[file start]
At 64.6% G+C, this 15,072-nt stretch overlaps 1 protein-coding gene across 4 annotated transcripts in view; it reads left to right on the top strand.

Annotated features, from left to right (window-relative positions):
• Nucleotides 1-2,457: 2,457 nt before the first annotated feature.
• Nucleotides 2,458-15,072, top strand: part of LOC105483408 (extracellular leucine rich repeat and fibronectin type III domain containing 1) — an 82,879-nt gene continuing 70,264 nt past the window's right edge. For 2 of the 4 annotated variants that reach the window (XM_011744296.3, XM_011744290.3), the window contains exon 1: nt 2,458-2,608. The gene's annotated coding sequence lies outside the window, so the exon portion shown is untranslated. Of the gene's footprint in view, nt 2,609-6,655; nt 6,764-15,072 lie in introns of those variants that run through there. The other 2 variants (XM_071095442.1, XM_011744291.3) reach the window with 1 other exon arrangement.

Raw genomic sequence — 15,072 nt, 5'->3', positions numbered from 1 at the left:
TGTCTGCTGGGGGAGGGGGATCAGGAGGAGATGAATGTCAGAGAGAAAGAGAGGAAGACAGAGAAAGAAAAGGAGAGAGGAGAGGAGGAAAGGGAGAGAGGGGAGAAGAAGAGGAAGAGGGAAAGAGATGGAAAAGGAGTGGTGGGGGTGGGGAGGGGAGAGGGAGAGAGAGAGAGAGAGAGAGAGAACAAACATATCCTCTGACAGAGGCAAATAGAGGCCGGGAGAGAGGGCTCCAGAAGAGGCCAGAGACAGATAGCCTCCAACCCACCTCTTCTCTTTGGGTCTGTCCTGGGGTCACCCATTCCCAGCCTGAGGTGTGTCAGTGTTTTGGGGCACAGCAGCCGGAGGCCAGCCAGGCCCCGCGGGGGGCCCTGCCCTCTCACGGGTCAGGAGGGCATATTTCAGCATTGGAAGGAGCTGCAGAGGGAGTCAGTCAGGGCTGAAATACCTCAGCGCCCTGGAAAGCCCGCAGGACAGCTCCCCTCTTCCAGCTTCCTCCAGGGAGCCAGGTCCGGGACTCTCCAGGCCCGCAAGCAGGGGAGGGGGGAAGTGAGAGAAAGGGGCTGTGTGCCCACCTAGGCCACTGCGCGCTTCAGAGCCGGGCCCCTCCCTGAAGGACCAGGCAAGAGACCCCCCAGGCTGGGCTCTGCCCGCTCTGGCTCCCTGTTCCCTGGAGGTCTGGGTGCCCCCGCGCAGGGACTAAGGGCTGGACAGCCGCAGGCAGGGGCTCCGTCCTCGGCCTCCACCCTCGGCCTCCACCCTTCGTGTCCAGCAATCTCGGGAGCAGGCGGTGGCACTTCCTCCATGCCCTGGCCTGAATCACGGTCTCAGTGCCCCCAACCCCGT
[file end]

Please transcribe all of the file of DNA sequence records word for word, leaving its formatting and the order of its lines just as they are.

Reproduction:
At 64.6% G+C, this 15,072-nt stretch overlaps 1 protein-coding gene across 4 annotated transcripts in view; it reads left to right on the top strand.

Annotated features, from left to right (window-relative positions):
• Nucleotides 1-2,457: 2,457 nt before the first annotated feature.
• Nucleotides 2,458-15,072, top strand: part of LOC105483408 (extracellular leucine rich repeat and fibronectin type III domain containing 1) — an 82,879-nt gene continuing 70,264 nt past the window's right edge. For 2 of the 4 annotated variants that reach the window (XM_011744296.3, XM_011744290.3), the window contains exon 1: nt 2,458-2,608. The gene's annotated coding sequence lies outside the window, so the exon portion shown is untranslated. Of the gene's footprint in view, nt 2,609-6,655; nt 6,764-15,072 lie in introns of those variants that run through there. The other 2 variants (XM_071095442.1, XM_011744291.3) reach the window with 1 other exon arrangement.

Raw genomic sequence — 15,072 nt, 5'->3', positions numbered from 1 at the left:
TGTCTGCTGGGGGAGGGGGATCAGGAGGAGATGAATGTCAGAGAGAAAGAGAGGAAGACAGAGAAAGAAAAGGAGAGAGGAGAGGAGGAAAGGGAGAGAGGGGAGAAGAAGAGGAAGAGGGAAAGAGATGGAAAAGGAGTGGTGGGGGTGGGGAGGGGAGAGGGAGAGAGAGAGAGAGAGAGAGAGAACAAACATATCCTCTGACAGAGGCAAATAGAGGCCGGGAGAGAGGGCTCCAGAAGAGGCCAGAGACAGATAGCCTCCAACCCACCTCTTCTCTTTGGGTCTGTCCTGGGGTCACCCATTCCCAGCCTGAGGTGTGTCAGTGTTTTGGGGCACAGCAGCCGGAGGCCAGCCAGGCCCCGCGGGGGGCCCTGCCCTCTCACGGGTCAGGAGGGCATATTTCAGCATTGGAAGGAGCTGCAGAGGGAGTCAGTCAGGGCTGAAATACCTCAGCGCCCTGGAAAGCCCGCAGGACAGCTCCCCTCTTCCAGCTTCCTCCAGGGAGCCAGGTCCGGGACTCTCCAGGCCCGCAAGCAGGGGAGGGGGGAAGTGAGAGAAAGGGGCTGTGTGCCCACCTAGGCCACTGCGCGCTTCAGAGCCGGGCCCCTCCCTGAAGGACCAGGCAAGAGACCCCCCAGGCTGGGCTCTGCCCGCTCTGGCTCCCTGTTCCCTGGAGGTCTGGGTGCCCCCGCGCAGGGACTAAGGGCTGGACAGCCGCAGGCAGGGGCTCCGTCCTCGGCCTCCACCCTCGGCCTCCACCCTTCGTGTCCAGCAATCTCGGGAGCAGGCGGTGGCACTTCCTCCATGCCCTGGCCTGAATCACGGTCTCAGTGCCCCCAACCCCGT